Do you believe in magic? You might after seeing Steve Cohen’s Chamber Magic Show at the Waldorf Astoria Hotel in New York City. His fame has grown since he started in 2001, but not the size of each audience, which he limits to fifty, to create an intimate, interactive experience. As befits the Waldorf, Steve performs in an elegant, custom-tailored suit – an homage to a bygone, more elegant era.
Most of us dress in cocktail attire, because we’re all part of the show – and what a show! There’s sleight-of-hand (including a card that seems to turn a somersault in the air before landing in the middle of a shuffled deck), mental telepathy (Cohen guessed one audience member was thinking about his pet chinchilla), and a delightful “Think a Drink” teapot that could pour any drink his audience imagined! Steve’s setting, sartorial choices, and select audiences (stars of stage and screen, royalty, and Fortune 500 companies) have dubbed him “The Millionaires’ Magician,” but Steve prefers to think of himself as “the thinking man’s magician.” After his performance, we had a chance to chat, and I asked him why:
Steve Cohen (SC): In many magic performances there’s color, flash, and light shows. This show has a lot of talking and interaction. We have people coming in here who are absolutely brilliant, MIT professors walk away shaking their heads, not because their eyes were fooled, but because I fooled their thought processes. There’s something in magic called “bubble gum for the eyes” – – you’re bombarded with images. My show very few images, but lots of unusual scenarios that you become embroiled in.
Sue: How did you get started performing at the Waldorf?
SC: I began at friend’s house, but his wife objected because too many strange people were coming to their home. Then I performed at the National Arts Club, which shuts down in the summer. At the last show I met Holly Peppe (now my manager) who offered to introduce me to someone at Waldorf. I’ve now done the show at Waldorf over 3000 times.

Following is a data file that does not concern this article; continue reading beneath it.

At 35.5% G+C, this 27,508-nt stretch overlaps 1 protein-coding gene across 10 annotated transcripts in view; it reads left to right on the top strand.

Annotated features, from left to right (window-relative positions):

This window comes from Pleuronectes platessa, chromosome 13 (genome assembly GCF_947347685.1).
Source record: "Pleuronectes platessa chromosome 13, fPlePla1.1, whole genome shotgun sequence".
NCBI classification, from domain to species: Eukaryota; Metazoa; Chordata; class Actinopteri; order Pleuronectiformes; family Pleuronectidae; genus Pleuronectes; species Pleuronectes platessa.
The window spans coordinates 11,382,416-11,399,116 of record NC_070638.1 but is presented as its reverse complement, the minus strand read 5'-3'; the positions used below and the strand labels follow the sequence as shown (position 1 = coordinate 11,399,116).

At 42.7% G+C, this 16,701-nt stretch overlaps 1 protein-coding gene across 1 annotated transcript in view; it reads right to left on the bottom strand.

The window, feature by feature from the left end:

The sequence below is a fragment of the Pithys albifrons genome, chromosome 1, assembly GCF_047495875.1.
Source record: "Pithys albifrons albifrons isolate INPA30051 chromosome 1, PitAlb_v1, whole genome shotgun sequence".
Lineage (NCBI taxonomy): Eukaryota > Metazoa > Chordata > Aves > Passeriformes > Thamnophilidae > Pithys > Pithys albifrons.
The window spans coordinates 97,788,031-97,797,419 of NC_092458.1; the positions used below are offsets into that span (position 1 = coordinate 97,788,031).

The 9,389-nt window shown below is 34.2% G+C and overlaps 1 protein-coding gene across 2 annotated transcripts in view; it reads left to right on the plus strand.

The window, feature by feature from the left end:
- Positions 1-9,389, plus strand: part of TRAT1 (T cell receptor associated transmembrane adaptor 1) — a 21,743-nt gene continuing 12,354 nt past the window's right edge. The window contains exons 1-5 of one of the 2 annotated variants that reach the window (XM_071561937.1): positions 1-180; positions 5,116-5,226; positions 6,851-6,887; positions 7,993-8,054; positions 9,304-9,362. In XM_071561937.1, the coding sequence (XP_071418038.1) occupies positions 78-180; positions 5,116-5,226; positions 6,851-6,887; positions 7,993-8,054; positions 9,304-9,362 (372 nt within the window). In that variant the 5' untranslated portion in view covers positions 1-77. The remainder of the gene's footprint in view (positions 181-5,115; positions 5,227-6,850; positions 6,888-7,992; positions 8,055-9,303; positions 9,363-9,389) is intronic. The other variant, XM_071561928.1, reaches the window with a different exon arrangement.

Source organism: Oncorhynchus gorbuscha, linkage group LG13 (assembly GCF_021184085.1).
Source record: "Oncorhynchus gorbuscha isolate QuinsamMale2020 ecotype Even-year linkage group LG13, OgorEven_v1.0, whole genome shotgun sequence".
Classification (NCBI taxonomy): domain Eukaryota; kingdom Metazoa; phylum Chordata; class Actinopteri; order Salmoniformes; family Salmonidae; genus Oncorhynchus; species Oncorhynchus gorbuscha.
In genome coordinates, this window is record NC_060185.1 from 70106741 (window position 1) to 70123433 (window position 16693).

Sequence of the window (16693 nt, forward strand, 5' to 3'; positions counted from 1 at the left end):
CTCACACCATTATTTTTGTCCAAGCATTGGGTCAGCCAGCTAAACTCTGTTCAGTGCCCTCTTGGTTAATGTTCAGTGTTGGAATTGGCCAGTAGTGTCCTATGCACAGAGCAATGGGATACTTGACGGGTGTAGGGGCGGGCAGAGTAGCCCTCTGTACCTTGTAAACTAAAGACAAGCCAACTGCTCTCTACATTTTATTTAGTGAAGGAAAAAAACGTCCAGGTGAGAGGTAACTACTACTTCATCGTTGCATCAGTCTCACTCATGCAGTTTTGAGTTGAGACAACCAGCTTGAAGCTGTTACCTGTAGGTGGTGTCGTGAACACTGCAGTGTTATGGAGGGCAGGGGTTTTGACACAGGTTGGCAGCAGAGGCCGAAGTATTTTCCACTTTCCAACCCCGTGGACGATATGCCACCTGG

Sue: What would you consider to be your best audience?
SC: The best audiences for me are those who follow the rules: get dressed up and be ready to be engaged. Chamber Magic is a very interactive show, and the smarter the audience the better – especially during the mind-reading segment. Smart people have a lot on their minds, or unusual hobbies, like being a scuba diver. I can go into more in-depth detail when reading their thoughts, including details about where they’ve dived and how many feet down.
Sue: Why do you think so many comics (like Johnny Carson and Dick Cavett) started as magicians?
SC: There are many parallels between magic and comedy. Performers in both fields challenge their audience, and surprise them at the end. Magicians and comics both portray characters, and stick to material that suits their characters. Comics often stay away from the necessity to hide behind props, and maybe that’s why they converted from magic to comedy. Still, the presentational skills are essentially the same.
Sue: As you may know, I wrote the book Queens of Comedy. I was interested in why there are comparatively few female standup comics. Why are there so few female magicians?
SC: In ancient cultures, the spiritual leader of a clan or community was a female shaman. Female, because women have the magical power of creating life. There’s a great book The Chalice and the Blade that discusses this finding. Later on, as societies became dominated by males, there was a shift toward male shamans who were considered spiritual leaders. Shamans eventually transformed into the modern-day role of magicians.
Sue: So it’s a reflection of the change in the power dynamics in society.
SC: Yes, because a magician is supposed to wield power that ordinary mortals can’t. There aren’t many female magicians these days because of sexism. Women feel they have to go on stage wearing revealing clothing to keep the audience’s attention. They might be very skilled but they still feel they have to look a certain part. I’d like to see a woman go on stage and have people say she is a great magician without even realizing she’s female. That would show that she has a degree of expertise that is undeniably impressive. In magic most of the women who appear on stage are magician’s assistants who are portrayed as sex symbols. They dress in bikinis and get cut up, sliced and diced, appear, disappear, and get their heads get chopped off. It’s all very misogynistic but it’s the standard formula. I’ve always thought it’s pretty demeaning. I won’t have a female assistant in my show. My audience is my assistant. Everyone is equally my assistant – male or female.
Sue: When did you decide to become a magician? I read that you have been doing magic since you were six years old, and your great-uncle taught you your first trick.